• Treat the risk of contributing to international crimes through human rights violations as a matter of legal compliance (Recommendation 21d). 

As for providing a remedy for human rights abuse victims, the Draft Report calls on states to:

  • Establish means for redress (Recommendation 23);
  • Reduce barriers to justice (Recommendation 24); and
  • Provide effective non-judicial and non-state grievance mechanisms (Recommendation 25 and 26). 

Business enterprises, for their part, are exhorted to establish or participate in such grievance mechanisms (Recommendation 27). In all cases, the draft declares that these mechanisms should be legitimate, transparent, accessible, predictable, equitable, and based on dialogue and engagement. 


The Draft Report is an important start in identifying a framework for business and human rights norms. The Draft Report also raises a number of issues for multinational businesses, which will likely face the expectation of enacting human rights compliance programs, engaging with stakeholders, and participating in meaningful remediation programs. In addition, while the recommendations are not considered “law,” they almost assuredly will lead to increased human rights regulation around the world, may be adopted in whole or in part by certain countries, and certainly may form the framework for norms reflected in the work of  UN Special Rapporteurs, international tribunals, and other bodies with legal authorities. They also may be considered by courts in the context of identifying a relevant “duty of care” in a common law negligence action.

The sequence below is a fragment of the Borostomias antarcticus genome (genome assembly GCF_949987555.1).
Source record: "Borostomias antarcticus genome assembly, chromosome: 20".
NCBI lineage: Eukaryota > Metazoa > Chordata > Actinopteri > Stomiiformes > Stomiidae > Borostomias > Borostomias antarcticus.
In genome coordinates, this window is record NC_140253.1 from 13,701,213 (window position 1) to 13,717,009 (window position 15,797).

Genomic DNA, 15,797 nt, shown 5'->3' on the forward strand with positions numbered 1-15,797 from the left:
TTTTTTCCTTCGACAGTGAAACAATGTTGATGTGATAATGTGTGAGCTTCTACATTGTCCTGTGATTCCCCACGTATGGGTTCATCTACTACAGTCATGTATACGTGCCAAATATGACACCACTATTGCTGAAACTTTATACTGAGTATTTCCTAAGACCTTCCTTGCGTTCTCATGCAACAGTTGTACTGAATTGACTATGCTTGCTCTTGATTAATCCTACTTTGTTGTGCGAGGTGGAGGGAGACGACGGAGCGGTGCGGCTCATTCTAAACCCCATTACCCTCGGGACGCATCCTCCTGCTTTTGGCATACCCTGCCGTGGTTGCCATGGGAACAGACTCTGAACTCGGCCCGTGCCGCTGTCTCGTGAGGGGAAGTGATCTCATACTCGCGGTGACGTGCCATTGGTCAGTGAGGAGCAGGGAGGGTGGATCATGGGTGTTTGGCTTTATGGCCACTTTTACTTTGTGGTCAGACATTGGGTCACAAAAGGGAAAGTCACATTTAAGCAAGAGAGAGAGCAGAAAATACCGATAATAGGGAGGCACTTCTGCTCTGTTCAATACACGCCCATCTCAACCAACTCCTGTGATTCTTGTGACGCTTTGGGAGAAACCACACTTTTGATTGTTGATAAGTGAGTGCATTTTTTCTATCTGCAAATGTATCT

For companies, complying with the expectations, and fallout, of the recommendations may be operationally difficult. Indeed, companies may face inconsistent regulations among jurisdictions, and one Recommendation (21) even calls on companies to honor internationally recognized rights though they might be “undermine[d]” by domestic law.

The Business & Human Rights Advisory is published quarterly by Steptoe & Johnson LLP. To learn more about Steptoe's Business & Human Rights practice visit: www.steptoe.com.